1. Use Learnerships to Figure Out What You Want to Do After School
Trying to decide what you want to do after school can be scary. More than half of South Africa youth don’t have jobs, tertiary education costs money and financial assistance is limited. Most are not interested in starting their own business, which is no surprise when it feels impossible to get a job just out of school, with no experience.
A learnership is a real opportunity to change that – you earn while you learn. A learnership gives you a recognized qualification, which can raise the NQF score that you earned in school, and you get real work experience at the same time.
2. Find Out What Your Interests, Skills and Talents Are
You have to work and study during a learnership, so you’re more likely to be successful if you choose something that interests you, that you have a skill for and want to learn more about.
So try to find out your interests, skills and talents – and don’t be afraid to ask other people too. Your list will include your academic skills (the subjects you liked & achieved in at school), your interests (being with people, spending time outdoors, reading, etc) and who you are to other people.
What you might think is just part of your personality, your friends might see as a unique strength. Maybe you’re a really good listener – your friends might tell you to look at counselling or being a therapist. If you keep calm in a crisis, your old teacher might suggest you be an ER nurse or ambulance driver.
3. Focus on the Industry, Not Just One Job
A first job is just the first step towards your long-term goals, so keep an open mind when you start looking for a job. You aren’t likely to find exactly what you want in the beginning, so focus on the industry you want to work in, rather than a specific job.
You need to match your current qualifications to the learnership requirements. If you left school after Grade 9, your NQF rating is 3 (Intermediate Certificate); if you have a matric / National Certificate, your NQF rating is 4.
If your ultimate goal is to be a specialist nurse, but you didn’t get matric, you will need to improve your NQF rating and your qualifications just to apply for that kind of position. Check out the South African Qualifications Authority (SAQA) website to see what NQF qualifications are needed for what job.
Look for a position matching your current qualifications in a particular industry, rather than focusing on a specific job.
4. Use the Internet to Find Information About Learnerships
Today, you can find nearly anything on the internet – including tons of information about how to get started with learnerships as well as relevant job listings. Good keywords will give you better search results, so use words that match what you’re looking for. Some good search terms to start with can include
- how to find my first job
- looking for…
- learnerships in health…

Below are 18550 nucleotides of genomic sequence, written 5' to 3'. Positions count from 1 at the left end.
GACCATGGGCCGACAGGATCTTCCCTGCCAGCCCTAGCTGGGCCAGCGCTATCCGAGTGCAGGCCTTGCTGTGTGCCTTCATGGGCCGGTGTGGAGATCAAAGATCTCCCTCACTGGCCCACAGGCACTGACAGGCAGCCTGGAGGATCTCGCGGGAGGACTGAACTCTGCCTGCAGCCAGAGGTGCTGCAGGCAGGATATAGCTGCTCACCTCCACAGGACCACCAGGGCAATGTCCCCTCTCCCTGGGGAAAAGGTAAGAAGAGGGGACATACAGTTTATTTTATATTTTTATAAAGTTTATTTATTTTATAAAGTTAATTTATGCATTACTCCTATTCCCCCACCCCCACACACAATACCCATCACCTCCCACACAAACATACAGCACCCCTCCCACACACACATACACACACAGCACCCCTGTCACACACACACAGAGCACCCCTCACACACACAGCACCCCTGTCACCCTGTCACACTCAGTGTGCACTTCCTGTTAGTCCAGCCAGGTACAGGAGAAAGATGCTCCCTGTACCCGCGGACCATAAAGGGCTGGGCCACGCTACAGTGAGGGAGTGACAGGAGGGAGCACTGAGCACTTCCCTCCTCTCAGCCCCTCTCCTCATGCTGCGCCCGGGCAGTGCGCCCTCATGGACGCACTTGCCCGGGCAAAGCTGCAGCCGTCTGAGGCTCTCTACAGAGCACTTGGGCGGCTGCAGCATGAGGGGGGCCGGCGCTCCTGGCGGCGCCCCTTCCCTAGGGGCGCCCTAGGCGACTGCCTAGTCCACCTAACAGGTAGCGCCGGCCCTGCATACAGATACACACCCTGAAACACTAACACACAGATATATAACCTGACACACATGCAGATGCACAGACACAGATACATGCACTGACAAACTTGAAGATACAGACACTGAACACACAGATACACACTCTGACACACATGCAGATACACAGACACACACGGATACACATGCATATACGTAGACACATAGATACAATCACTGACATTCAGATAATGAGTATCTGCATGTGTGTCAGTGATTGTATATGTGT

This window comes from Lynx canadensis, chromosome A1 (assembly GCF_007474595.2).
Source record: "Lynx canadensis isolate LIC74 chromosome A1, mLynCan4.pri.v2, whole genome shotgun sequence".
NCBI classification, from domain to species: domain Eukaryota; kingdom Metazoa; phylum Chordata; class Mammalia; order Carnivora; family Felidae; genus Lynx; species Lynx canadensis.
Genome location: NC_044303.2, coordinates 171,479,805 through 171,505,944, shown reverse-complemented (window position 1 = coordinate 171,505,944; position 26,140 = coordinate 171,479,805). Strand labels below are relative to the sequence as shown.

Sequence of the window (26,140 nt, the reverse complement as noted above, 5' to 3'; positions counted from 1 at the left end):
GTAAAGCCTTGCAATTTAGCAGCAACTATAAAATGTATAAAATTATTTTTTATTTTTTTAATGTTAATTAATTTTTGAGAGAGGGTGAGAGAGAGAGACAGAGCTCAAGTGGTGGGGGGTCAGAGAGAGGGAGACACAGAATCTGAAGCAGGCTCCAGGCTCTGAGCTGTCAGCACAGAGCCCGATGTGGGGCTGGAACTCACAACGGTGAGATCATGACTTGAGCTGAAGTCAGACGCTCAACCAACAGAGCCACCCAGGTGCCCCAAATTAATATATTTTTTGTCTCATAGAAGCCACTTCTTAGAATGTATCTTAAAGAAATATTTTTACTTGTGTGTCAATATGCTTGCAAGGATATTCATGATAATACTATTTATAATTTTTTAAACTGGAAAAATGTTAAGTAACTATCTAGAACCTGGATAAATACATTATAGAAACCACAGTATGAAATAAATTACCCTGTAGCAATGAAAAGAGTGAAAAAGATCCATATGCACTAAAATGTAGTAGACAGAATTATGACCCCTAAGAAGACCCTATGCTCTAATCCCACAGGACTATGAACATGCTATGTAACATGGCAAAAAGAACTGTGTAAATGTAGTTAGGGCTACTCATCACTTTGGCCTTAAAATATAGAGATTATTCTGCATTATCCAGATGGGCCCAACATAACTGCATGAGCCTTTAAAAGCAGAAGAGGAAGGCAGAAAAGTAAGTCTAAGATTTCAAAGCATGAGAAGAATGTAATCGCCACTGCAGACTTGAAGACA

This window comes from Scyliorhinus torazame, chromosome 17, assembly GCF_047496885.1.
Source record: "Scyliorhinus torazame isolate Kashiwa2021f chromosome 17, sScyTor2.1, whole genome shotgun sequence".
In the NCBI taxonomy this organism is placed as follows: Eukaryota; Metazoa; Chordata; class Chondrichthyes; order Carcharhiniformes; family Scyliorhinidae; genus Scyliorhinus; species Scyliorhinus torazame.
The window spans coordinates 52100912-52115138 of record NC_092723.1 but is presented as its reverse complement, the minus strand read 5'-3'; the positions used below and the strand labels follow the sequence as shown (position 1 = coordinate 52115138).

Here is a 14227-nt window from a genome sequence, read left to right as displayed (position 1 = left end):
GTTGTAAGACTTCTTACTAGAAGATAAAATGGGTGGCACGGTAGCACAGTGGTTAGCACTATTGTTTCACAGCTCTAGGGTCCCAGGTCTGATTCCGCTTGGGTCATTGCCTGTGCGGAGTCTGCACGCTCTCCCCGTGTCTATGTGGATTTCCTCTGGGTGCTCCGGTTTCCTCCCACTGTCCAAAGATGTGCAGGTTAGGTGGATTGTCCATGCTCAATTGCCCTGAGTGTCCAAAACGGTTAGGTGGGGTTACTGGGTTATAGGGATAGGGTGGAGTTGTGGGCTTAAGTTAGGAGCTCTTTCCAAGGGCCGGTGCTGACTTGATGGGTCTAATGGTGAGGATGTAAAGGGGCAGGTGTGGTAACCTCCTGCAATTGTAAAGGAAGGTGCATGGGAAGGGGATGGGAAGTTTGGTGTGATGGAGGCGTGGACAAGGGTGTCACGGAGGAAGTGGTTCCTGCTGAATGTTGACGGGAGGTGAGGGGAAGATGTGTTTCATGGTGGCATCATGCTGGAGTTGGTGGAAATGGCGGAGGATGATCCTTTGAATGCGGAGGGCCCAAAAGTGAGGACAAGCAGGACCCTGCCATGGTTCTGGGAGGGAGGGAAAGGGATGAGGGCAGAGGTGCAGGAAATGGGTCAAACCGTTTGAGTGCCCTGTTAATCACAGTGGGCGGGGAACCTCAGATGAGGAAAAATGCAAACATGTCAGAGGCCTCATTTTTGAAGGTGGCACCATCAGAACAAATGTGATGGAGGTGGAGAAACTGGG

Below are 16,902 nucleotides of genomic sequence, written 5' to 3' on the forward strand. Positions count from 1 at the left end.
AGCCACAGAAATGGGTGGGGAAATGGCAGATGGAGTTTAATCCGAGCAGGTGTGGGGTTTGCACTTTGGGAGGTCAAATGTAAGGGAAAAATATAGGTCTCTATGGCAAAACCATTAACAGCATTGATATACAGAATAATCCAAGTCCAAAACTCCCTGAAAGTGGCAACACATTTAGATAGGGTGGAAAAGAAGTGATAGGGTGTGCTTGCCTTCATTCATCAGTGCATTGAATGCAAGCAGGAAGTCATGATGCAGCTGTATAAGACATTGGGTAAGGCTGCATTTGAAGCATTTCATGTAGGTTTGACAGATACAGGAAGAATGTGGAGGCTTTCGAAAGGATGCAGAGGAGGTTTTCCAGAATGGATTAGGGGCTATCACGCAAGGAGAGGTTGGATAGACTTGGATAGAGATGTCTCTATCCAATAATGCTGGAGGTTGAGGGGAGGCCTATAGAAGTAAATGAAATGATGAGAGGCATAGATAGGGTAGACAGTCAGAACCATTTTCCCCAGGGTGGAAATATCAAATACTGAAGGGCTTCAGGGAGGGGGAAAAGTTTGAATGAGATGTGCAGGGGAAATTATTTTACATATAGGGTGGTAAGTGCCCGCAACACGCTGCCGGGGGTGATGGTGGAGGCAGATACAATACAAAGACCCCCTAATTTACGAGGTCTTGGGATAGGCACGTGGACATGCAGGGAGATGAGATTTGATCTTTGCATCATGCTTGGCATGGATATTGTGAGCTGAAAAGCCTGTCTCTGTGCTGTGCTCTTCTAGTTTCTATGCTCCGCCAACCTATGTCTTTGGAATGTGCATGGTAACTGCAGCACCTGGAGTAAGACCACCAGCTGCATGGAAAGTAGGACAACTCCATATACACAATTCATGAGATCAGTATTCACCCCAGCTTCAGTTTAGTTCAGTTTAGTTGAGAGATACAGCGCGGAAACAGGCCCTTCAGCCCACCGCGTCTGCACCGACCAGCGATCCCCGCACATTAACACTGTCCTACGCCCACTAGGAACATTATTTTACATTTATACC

- learnerships that need NQ4…
If you don’t already have one, set up an online email account that you can access from any online device (Google is probably the best). Employers will want to send you job information or application forms via email, and you want to be able to get job alerts, industry newsletters or reply to an employer.
If you don’t have a smartphone, you can get online at your local library or ask your old high school for help – most high schools have programmes to support previous students and ongoing learning. You can access free wifi at Johannesburg’s Rea Vaya bus stops and Cape Town’s MiCiti stops, or search for ‘free wifi in my area’.
5. Set Aside Time and Resources to Applying for Learnerships
The fastest way to find a learnership is searching online, although many learnerships require you to apply in person, even if you find the position online. Because learnerships are an organized programme, you won’t be able to just walk into a company and get a learnership.
The official websites of the different Sector Education and Training Authorities (SETAs) are good places to start your search for a learnership.
A learnership is a job in a real company, so you need to present yourself as professionally as you can. Make sure that all the information is correct on any forms or emails that you send, including correct spelling, grammar and contact details.
If you apply in person, try and arrive a few minutes early for any interviews, make sure you are neatly and cleanly dressed and have a copy of your CV. Turn your phone off or to silent during an interview and make sure you meet any deadlines, like submitting your application in time.
6. Adopt the Right Attitude When Applying for a Learnership
Adopting the right attitude is one of the most important ways to get started with learnerships and will go a long way towards keeping you focused on your goals.
It takes time and commitment to find your way forward in life, so be organized, get to know your own strengths and abilities and keep an open mind about what is possible.
Be realistic in the beginning – getting a learnership in another province sounds great, but you’ll need transport to get there, accommodation and be able to live, and most learnerships salaries are lower than full-time employment.
And be prepared to keep trying, even if you don’t get a position straight away. Your progress may be slow, but if you stop, you won’t move forward at all.